Tag Archives: tourism

Tourism and niche food – a powerful intersection to build on

After a full day travelling I arrived on the island of Bornholm and cranked into another packed day of meetings all over the island and yet again more productive discussions and outstanding people.  Bornholm and Taupo share a lot of similarities, including population sizes and dominant industries.  Bornholm is the same size as Lake Taupo.


Destination Bornholm and the Business Center Bornholm

First cab off the rank was tourism with Peter and economic development with Jørn.  Bornholm has encouraged people to purchase vacation homes out of the main centres, perhaps a solution for the Auckland housing “crisis”.  Bornholm is trying to extend stay to shoulder season and leverage off the growing outdoor tourism market.  There’s one main visitor centre open all year round with others only seasonally.  Economically there is a big focus on proactively working with existing businesses and providing a one stop shop.

There were both differences and similarities to NZ and the topic of collaboration surfaced consistently.  How easy is collaboration in tourism compared to other industries?   Do more accommodation or activities grow or hinder industry?  Does necessity drive people together or apart?

Bornholms Middelaldercenter

Next stop was Niller from the medieval centre and a great example of what happens when you mix passion with authenticity.  The centre blends historical and cultural tourism delivered in way where all ages can actively engage.



Then onto meet Mikkel at a food and culture house.  The food industry here is a outstanding showcase of adding value to primary product having developed from almost nothing 15 years ago to the place to be in Denmark for niche food.  Gaarden is a great intersection of regional food and historical heritage and an example of very collaborative industry in action where activities are as close to producers as possible…aka localism.  Like Oregon, there’s a lot of potential for transfer to NZ, and one that the Food Innovation Network is tapping into but I believe has considerably more scope in rural locations, especially to get away from price-taking commodity trading.  Here’s one bit of the Gaarden store selling local products, not bad for an island 588km²!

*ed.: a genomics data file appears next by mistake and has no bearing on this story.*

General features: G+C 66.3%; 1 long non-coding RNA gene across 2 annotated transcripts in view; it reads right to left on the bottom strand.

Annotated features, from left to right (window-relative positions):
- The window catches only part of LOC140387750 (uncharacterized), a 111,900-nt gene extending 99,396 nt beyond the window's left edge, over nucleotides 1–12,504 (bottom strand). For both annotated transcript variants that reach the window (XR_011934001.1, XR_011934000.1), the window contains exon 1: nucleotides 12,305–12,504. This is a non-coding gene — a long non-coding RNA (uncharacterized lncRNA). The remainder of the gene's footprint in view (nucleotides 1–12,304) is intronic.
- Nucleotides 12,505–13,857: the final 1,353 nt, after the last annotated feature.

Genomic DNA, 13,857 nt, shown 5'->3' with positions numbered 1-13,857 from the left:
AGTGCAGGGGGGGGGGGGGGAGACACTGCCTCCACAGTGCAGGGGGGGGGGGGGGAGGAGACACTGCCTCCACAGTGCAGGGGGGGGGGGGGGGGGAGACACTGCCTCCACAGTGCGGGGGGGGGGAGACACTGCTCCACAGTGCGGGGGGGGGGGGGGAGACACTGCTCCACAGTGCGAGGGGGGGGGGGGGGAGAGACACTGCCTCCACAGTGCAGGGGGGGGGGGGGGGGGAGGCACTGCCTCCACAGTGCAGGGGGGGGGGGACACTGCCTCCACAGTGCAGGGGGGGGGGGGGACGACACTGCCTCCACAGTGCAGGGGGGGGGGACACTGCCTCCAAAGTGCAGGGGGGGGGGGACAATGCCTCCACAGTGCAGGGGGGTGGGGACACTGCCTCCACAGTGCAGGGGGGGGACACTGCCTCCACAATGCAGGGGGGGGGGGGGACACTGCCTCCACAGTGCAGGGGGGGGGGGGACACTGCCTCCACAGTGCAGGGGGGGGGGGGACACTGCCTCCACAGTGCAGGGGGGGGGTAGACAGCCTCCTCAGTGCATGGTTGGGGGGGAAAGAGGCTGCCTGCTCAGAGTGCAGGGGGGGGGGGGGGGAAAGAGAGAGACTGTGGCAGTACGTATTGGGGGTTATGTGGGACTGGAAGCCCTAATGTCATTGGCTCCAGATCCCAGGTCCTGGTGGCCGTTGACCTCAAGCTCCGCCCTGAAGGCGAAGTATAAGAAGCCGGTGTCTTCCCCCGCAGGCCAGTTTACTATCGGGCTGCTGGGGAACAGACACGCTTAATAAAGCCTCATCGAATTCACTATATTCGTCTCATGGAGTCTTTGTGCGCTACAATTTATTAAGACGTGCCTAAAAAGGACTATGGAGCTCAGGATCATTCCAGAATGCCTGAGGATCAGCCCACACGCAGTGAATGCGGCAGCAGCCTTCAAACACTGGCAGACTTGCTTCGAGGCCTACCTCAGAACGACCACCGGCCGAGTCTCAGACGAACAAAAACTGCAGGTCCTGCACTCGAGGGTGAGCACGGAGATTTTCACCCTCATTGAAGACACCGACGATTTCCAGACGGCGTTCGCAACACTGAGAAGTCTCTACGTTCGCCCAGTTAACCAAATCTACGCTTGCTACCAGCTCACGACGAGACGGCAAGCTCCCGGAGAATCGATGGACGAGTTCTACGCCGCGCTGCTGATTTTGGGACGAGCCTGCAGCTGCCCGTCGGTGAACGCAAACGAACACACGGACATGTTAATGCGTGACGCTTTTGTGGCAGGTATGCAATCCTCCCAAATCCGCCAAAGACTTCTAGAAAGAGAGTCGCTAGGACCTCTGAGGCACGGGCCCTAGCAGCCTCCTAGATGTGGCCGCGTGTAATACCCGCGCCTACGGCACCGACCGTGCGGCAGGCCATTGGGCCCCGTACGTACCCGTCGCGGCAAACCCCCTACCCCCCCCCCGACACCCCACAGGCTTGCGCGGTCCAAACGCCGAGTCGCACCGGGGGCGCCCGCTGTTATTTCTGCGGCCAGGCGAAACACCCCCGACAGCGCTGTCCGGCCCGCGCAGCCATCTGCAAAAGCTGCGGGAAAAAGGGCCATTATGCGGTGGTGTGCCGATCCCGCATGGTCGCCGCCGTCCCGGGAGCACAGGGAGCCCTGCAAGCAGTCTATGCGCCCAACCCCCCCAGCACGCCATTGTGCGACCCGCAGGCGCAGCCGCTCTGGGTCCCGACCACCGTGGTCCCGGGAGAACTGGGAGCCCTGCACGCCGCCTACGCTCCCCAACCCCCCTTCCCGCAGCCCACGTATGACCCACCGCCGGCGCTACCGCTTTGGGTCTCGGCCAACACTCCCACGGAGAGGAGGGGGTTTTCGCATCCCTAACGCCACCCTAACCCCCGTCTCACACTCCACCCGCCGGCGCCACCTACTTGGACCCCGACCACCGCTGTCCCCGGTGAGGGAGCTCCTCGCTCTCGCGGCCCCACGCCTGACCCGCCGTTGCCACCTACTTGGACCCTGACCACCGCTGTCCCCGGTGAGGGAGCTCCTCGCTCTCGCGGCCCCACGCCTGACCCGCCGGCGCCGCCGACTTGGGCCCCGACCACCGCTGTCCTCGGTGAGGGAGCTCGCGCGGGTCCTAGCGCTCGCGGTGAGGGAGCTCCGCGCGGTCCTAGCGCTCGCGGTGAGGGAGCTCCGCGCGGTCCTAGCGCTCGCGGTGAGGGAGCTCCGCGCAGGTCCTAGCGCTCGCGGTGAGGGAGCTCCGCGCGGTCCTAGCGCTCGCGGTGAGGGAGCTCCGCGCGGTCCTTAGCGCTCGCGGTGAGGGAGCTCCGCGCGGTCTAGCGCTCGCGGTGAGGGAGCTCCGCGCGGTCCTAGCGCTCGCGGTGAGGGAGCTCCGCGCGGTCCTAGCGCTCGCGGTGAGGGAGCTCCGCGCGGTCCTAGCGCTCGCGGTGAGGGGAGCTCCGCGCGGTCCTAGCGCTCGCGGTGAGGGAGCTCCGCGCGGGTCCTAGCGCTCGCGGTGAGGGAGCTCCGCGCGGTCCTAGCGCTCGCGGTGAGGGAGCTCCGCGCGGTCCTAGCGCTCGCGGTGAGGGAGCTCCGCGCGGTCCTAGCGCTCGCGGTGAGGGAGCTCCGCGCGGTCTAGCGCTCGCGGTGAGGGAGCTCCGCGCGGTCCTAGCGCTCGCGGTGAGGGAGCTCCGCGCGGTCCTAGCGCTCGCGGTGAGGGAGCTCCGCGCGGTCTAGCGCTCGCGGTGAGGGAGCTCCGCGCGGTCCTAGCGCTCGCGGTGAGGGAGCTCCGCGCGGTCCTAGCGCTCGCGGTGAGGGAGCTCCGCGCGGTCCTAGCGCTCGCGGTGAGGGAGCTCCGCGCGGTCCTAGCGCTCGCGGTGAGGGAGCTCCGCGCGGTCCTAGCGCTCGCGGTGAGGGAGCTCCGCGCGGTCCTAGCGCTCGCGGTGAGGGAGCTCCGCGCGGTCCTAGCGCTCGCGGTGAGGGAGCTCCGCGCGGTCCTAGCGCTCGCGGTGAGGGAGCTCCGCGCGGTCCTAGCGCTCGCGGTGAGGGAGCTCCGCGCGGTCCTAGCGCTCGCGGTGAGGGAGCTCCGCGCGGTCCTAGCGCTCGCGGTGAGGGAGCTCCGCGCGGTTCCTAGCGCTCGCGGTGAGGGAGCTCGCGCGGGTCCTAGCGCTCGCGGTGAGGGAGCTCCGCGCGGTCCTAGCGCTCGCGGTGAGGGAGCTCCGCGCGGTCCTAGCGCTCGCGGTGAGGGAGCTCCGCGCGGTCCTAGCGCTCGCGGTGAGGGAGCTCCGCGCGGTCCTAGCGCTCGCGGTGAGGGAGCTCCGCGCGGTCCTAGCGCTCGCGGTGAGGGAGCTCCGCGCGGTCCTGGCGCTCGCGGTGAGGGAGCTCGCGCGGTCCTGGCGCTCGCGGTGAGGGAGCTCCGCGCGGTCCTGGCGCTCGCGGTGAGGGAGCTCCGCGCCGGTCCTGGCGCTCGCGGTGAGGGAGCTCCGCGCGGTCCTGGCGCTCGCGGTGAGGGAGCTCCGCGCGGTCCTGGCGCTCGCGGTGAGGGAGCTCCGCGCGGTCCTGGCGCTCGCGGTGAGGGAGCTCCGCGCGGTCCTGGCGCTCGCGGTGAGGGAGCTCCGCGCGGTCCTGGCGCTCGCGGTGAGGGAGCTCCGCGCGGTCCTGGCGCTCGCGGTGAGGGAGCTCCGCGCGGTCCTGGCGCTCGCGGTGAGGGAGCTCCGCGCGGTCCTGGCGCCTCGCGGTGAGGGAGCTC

Go Bornholm and East Winds

Finally I spent time with Jonas, a local entrepreneur who simply gets on and does stuff.  In addition to the East Wind activity business he has recently launched Go Bornholm, and online booking plaftorm, I lost count of how many bookings flowed through during our discussion…the digital age is now the norm.  If destinations don’t offer bookings direct from their website, where is the call to action?  It’s like not being able to book a room on a hotels website.

So what?

Whilst tourism is “lower value” as pointed out by Sir Paul Callaghan, it’s still the starting point for many communities rather than simply trying to parachute into something new.  Combining tourism with adding value to primary produce, locations can move up the value chain, and then overlay technology to step up again – it just takes market focus, capital, time, persistence…


Independent, Insignificant and International

Independence Day

Over the weekend it was onwards to the East Coast to mark the halfway point with my sister and her husband in Maryland.  I had a great peek into the star spangled banner that is Independence Day which was full of red, white and blue and more fireworks than I’ve ever seen before.  I was also fortunate to have tour around a Camp/Retreat Centre, which Kiwis would know as a Summer Camp or Camp America.

Washington D.C.

Today is was onwards to Washington D.C, which is a stunning capital city.  There’s so much history here and it is made all the more accessible by the 17 Smithsonian museums being free.  Amazing what that does to enable tourism, the museums and the City were packed.  The Smithsonian museums came about through a gift from James Smithson, who had never been to the United States.  It took the US government of the time 10 years to decide whether to accept the gift and then decide what to do with it and another 9 years before the first building was completed.  New Zealand doesn’t quite make the cut on the world population map unfortunately, shows how insignificant we are.


International Economic Development Council (IEDC)